Letten Prize Day 2021

Registration is open

Time: September 7th
Place: Gamle festsal, University of Oslo, Norway
Online participation: Link will become available later.
Suggested hotel: Hotel Gabelshus, Gabels gate 16, 0272 Oslo


Program overview and registration

09.00-14.00: The Letten Seminar
Letten Lecture, by the 2018 winner Tarunabh Khaitan
Shortnotes by invited scholars
Panel conversation with the 2021 winner and the shortlisted candidates
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Register here

14.00-15.00: The Letten Prize Award Ceremony
Introduction to Letten F. Saugstad and the Letten Prize
Statement from the Letten Prize Committee
Presentation of the award and interview with the 2021 winner
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15.00-16.00: Reception, at the Faculty of Law Library
No registration needed.

19.00: Celebratory Dinner for invited guests


The Letten Seminar: The Role of the Legal Scholar in the World: The Promises and Pitfalls of Legal Activism

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09:00 – 10:00Letten Prize Lecture by Tarunabh Khaitan
10:00 – 10:20Title: TBC
by Anniken Sørlie, HiOF/UiO
10:20 – 10:40Title: Justice at Shahbag – ‘there and back again’
by M. Sanjeeb Hossain, UiO
10:40 – 11:10Coffee break
11:10 – 11:30Title: TBA
by Malcolm Langford, UiO
11:30 – 11:50Title: TBA
by Ingunn Ikdahl, UiO
11:50 – 12:10Coffee Break
12:10 – 13:00Panel discussion
Participants:
Tarunabh Khaitan, Oxford
Hans Petter Graver, UiO
Malgorzata Cyndecka, UiB
Moderator: Asta Busingye Lydersen
13:00 – 14:00Lunch

In 2018, Professor Tarunabh Khaitan was awarded the Letten Prize for his work on human rights and discrimination law. Tarunabh Khaitan is the Professor of Public Law and Legal Theory at Wadham College (Oxford) and a Vice Dean at the Faculty of Law (Oxford). He is also a Professor & Future Fellow at Melbourne Law School, working on a project on the resilience of democratic constitutions, with a focus on South Asia. He specialises in legal theory, constitutional law and discrimination law.

To celebrate Professor Tarunabh Khaitan’s work, the Letten Committee is organizing a seminar September 7, 2021, on The Role of the Legal Scholar in the World. Tarunabh Khaitan has used much of his academic career to work with societally important themes on human rights and discrimination law. He is inspired by an interest for how social and legal science should deal with social and political problems and at the same time be true to scholarly methods. Professor Khaitan will give a lecture, followed by brief reflections from, and a panel debate with, scholars affiliated with Norwegian research institutions and universities.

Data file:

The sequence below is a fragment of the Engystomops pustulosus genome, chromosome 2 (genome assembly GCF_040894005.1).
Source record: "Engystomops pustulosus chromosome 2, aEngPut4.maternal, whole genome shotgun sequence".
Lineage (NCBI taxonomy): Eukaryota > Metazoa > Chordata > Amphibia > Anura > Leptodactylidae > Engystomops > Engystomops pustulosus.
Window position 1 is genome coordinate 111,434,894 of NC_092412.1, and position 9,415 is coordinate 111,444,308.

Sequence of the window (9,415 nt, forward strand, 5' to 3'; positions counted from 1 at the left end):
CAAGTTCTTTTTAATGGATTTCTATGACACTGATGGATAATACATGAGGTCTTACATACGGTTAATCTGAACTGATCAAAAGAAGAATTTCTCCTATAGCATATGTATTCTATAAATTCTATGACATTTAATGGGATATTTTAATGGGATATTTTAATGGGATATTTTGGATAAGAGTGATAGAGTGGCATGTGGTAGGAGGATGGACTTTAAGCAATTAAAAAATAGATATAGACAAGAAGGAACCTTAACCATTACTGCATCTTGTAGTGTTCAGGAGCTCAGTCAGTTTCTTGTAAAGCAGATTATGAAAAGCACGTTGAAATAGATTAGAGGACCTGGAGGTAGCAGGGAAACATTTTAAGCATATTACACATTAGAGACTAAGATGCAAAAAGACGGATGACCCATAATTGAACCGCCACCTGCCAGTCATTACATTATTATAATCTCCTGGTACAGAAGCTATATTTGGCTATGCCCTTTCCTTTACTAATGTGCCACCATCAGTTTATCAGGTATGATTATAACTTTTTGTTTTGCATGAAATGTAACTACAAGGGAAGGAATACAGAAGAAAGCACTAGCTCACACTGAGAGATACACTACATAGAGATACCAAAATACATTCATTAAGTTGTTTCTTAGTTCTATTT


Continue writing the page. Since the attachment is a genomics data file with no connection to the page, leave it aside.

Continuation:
The seminar will be held at the Faculty of Law at the University of Oslo. The Faculty is interdisciplinary in combining traditional legal methods with disciplines such as international human rights, sociology of law, criminology, legal history and legal philosophy, and has a long-standing tradition of combining academic work with various forms of societal and political engagements. The role of the legal scholar and of the lawyer in society are themes that since the 1950’s have been discussed actively and in a variety of fora by Faculty scholars. Since the 1970s, the Faculty has also hosted two student run legal aid clinics, JussBuss and Jurk, which both have encouraged an activist orientation in their work. Moreover, several of its most prominent scholars have participated in political activism based on their academic knowledge, such as Professor Thomas Mathiesen, who recently passed away.

The Letten seminar will invite a broad discussion on the current challenges relating to the role of the legal scholar in the world by scholars from different parts of the world and from different legal disciplines and traditions. There will be contributions on the role of international human rights, law and development, discrimination law and on the structural power of law and authorities concerning inequality in the world. Seminar speakers are encouraged to reflect on the challenges of combining activism in society with honoring scholarly traditions. On the one hand, there is a loyalty to the academic requirements of being a scholar; on the other, academic knowledge may be used for the good of society in more effective ways by participating in activism and political processes. In short: What are the promises and pitfalls of legal activism?